Equal parts inspiration and common sense, that’s how I remember him and that’s what I took from two of the most valuable lessons I ever received. The first he seemed to embody: Find your passion and pursue it. His work with students over the years spoke to the depth of his commitment. The same might be said of his friendships, now that I think about it, since there was scarcely ever a conversation that didn’t involve the latest on half a dozen other folks of our shared acquaintance. A lot of those lives crossed paths through Louis Henry. Then there was lesson number two, a tough one in this high-tech, fast-paced age that holds everything at the fingertips except time. “Life is in the details,” he said, and said it over and over in the way he lived.

For the past 22 years, our conversations were split between the telephone and the occasional visit in his living room out in Central. The last decade or so saw his health compromised and his activities pared down so that eventually he had to give up his Clemson baseball tickets. Years ago we’d discovered a mutual passion for baseball in general, Clemson baseball in particular, and this near obsession became a recurring theme.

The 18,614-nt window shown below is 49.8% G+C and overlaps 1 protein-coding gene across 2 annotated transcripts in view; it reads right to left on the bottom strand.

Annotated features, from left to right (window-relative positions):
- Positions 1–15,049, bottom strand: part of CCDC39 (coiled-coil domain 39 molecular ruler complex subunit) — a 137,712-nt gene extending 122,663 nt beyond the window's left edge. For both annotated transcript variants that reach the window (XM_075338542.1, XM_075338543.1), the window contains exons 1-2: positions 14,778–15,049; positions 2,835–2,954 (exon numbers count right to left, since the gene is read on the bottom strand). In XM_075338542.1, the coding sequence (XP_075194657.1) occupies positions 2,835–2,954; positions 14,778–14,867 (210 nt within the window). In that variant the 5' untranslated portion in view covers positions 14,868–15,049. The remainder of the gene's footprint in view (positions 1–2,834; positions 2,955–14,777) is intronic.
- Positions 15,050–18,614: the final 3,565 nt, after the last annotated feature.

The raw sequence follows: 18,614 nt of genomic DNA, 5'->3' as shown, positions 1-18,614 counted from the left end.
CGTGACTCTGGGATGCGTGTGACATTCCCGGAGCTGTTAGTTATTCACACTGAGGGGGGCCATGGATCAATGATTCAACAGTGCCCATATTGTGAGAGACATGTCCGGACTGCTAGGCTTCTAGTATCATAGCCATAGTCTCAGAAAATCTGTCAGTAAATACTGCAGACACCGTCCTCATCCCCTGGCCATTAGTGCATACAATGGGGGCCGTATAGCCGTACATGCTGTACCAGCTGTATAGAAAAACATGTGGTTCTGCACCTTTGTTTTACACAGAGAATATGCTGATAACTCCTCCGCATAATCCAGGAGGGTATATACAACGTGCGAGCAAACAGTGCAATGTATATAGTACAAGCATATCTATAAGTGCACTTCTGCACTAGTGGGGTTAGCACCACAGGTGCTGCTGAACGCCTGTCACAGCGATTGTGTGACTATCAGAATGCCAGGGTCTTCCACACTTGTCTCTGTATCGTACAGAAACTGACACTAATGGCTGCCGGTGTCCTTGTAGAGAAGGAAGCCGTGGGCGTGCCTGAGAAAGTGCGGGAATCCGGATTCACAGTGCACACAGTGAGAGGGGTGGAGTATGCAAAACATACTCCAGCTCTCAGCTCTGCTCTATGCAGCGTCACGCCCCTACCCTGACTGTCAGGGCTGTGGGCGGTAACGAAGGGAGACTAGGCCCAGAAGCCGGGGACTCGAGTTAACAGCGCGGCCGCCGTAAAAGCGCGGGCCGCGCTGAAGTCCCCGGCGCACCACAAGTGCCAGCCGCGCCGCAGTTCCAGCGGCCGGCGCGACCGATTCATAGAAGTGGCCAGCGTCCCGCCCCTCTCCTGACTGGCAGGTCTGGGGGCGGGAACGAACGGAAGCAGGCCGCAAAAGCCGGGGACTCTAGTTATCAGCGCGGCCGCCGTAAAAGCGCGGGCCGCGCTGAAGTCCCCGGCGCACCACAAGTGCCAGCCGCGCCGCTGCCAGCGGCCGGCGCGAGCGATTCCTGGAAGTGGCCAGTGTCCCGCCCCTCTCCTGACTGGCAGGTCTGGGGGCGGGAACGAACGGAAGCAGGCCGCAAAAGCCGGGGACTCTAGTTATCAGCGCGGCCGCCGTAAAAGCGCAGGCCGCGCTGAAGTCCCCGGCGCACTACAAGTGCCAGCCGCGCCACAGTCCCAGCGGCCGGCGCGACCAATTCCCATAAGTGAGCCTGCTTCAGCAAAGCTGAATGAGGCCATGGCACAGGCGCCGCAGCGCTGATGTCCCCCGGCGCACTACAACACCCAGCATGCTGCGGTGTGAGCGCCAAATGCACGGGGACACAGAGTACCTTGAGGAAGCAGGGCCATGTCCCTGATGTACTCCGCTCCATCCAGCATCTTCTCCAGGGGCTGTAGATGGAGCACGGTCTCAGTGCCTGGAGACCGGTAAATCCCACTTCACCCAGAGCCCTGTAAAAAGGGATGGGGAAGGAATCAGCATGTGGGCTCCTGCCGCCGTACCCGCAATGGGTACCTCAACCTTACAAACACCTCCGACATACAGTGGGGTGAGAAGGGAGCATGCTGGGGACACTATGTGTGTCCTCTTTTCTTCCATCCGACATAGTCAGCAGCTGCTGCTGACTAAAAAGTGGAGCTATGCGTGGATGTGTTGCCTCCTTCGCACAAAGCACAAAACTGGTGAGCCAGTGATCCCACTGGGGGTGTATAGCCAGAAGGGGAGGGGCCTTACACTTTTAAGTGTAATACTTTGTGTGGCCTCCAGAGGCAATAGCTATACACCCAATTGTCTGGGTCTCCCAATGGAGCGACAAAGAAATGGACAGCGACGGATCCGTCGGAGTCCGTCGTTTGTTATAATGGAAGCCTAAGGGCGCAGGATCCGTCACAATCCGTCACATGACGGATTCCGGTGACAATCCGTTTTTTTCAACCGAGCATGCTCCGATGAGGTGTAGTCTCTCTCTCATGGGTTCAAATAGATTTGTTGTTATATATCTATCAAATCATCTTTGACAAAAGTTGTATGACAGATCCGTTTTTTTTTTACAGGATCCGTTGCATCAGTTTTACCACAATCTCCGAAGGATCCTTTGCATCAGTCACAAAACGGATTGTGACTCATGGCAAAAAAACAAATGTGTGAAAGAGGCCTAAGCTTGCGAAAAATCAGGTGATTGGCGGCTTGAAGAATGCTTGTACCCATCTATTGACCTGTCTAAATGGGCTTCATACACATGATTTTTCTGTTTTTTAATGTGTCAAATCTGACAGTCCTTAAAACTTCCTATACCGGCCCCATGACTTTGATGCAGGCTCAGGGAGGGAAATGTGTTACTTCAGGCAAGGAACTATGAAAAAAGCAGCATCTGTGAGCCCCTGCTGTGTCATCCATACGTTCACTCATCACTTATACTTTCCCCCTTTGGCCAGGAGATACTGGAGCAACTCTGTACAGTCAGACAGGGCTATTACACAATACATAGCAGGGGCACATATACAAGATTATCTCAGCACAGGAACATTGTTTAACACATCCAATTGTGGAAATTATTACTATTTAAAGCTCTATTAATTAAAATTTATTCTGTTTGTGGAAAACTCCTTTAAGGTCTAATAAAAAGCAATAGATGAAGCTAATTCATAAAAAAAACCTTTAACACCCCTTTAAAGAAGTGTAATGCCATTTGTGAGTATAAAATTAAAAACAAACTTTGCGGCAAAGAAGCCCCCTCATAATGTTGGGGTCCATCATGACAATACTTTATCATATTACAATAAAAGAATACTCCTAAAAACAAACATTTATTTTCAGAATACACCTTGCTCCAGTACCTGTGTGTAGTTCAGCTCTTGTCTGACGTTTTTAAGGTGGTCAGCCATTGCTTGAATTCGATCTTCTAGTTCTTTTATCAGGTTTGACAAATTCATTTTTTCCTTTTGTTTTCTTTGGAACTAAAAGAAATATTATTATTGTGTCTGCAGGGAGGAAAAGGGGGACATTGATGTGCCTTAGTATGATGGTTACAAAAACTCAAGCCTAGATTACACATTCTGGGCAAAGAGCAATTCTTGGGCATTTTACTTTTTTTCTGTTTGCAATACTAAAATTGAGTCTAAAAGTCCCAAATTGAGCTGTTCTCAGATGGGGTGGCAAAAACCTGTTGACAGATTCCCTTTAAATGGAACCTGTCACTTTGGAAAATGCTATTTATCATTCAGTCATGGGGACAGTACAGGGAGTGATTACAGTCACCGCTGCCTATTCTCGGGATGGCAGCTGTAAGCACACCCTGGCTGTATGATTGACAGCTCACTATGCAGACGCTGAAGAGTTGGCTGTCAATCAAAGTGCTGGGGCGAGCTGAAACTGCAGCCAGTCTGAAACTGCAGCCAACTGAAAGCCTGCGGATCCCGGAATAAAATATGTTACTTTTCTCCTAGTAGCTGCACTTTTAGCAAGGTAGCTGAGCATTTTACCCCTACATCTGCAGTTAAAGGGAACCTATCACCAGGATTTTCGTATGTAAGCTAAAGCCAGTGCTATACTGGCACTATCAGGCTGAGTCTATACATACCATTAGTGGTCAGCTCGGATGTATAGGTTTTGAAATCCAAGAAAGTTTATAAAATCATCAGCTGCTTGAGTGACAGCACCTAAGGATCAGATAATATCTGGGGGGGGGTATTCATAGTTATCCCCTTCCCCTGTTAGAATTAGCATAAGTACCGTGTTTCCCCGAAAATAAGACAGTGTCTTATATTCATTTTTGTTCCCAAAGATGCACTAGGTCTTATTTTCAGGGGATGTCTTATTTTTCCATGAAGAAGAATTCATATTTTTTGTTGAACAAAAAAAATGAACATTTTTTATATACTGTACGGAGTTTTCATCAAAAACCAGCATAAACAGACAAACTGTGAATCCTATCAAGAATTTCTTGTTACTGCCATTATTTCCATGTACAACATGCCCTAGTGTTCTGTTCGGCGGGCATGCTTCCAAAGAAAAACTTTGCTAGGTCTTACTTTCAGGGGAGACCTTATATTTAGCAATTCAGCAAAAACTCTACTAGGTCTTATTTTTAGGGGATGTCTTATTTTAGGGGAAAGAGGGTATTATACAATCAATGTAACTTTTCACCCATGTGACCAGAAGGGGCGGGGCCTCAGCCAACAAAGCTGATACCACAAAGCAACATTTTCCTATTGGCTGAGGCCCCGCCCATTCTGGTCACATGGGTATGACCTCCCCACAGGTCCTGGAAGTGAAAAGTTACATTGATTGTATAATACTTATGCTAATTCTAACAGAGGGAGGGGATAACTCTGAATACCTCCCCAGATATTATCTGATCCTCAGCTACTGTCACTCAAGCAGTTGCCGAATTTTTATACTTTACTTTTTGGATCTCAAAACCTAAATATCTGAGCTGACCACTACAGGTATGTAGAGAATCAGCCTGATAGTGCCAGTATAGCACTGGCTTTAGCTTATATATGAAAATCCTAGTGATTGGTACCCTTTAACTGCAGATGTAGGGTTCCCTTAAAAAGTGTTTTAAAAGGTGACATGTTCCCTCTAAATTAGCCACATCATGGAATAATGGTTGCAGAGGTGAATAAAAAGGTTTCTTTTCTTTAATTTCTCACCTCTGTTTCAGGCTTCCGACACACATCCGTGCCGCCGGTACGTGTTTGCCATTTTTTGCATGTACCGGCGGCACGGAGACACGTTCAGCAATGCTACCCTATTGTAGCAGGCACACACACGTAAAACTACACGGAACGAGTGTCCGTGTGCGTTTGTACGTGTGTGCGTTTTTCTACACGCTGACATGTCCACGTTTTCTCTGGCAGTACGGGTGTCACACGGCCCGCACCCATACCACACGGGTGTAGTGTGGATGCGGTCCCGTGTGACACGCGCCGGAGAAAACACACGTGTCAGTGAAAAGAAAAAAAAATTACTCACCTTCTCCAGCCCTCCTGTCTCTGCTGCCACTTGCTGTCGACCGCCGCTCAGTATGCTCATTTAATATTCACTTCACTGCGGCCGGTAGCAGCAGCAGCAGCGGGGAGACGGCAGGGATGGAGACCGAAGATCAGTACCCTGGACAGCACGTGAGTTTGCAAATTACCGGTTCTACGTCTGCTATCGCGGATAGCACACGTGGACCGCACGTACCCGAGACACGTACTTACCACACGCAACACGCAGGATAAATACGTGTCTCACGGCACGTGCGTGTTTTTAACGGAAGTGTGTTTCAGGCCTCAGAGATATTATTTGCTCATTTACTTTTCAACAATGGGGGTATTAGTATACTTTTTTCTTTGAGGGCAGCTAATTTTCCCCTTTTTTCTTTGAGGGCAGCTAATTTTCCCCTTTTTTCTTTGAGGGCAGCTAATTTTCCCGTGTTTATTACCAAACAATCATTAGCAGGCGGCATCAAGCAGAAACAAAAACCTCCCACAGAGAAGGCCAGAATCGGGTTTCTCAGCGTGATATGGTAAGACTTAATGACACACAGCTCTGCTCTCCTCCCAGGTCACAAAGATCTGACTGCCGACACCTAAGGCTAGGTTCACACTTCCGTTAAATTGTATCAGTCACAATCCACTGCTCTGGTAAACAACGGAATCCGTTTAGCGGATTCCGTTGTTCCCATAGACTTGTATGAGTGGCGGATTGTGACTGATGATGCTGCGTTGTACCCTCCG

Dr. Henry’s birthday was in February, the same month the Tigers fire off the first pitch, appropriately enough. He knew all the players by name and position, could detail their respective strengths, and preferred “watching games on the radio.” And his trip out to the College World Series in 1996 stayed always fresh in his mind. Indelible, really.

“You have to go. That’s a trip you just have to make,” he kept saying until there was no missing the opportunity and I found myself on a plane out to Omaha with my 9-year-old son in 2010. Life in the details, I remember thinking then, as my traveling companion, who carries the Henry middle name, settled back and tried to rein in his excitement. Always in the details … though it may be years before we fully grasp their meaning.